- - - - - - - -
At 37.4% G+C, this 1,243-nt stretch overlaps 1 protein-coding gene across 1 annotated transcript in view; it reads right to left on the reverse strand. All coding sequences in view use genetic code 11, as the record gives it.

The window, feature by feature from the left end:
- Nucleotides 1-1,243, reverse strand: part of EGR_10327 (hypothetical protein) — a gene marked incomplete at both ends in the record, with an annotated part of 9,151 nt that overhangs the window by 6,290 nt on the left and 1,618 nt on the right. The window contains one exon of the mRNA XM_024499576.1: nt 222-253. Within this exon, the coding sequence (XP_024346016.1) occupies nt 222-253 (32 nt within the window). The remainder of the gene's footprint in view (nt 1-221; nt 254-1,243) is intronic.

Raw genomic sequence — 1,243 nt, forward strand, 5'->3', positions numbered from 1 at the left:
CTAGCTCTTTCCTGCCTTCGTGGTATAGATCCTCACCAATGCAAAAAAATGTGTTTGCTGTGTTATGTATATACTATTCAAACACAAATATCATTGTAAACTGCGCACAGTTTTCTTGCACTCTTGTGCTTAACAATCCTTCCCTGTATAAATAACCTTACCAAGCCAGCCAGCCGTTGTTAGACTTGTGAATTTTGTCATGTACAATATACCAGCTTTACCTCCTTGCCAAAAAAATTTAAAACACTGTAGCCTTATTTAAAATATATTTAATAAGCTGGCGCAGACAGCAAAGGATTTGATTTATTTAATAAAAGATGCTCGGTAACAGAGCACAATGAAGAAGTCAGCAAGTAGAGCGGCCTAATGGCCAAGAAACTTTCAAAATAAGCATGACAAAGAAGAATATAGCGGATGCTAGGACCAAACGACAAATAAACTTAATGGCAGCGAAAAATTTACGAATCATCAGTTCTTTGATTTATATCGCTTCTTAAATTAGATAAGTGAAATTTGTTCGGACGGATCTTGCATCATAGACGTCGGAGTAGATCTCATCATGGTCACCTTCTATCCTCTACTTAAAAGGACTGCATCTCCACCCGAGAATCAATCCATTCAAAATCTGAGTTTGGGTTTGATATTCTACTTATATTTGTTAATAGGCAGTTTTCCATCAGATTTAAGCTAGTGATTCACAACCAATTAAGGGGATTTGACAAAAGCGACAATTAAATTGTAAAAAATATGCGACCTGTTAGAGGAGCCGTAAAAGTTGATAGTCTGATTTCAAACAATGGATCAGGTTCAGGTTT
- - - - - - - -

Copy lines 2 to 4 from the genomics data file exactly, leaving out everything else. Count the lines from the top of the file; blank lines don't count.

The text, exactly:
The window, feature by feature from the left end:
- Nucleotides 1-1,243, reverse strand: part of EGR_10327 (hypothetical protein) — a gene marked incomplete at both ends in the record, with an annotated part of 9,151 nt that overhangs the window by 6,290 nt on the left and 1,618 nt on the right. The window contains one exon of the mRNA XM_024499576.1: nt 222-253. Within this exon, the coding sequence (XP_024346016.1) occupies nt 222-253 (32 nt within the window). The remainder of the gene's footprint in view (nt 1-221; nt 254-1,243) is intronic.

Raw genomic sequence — 1,243 nt, forward strand, 5'->3', positions numbered from 1 at the left: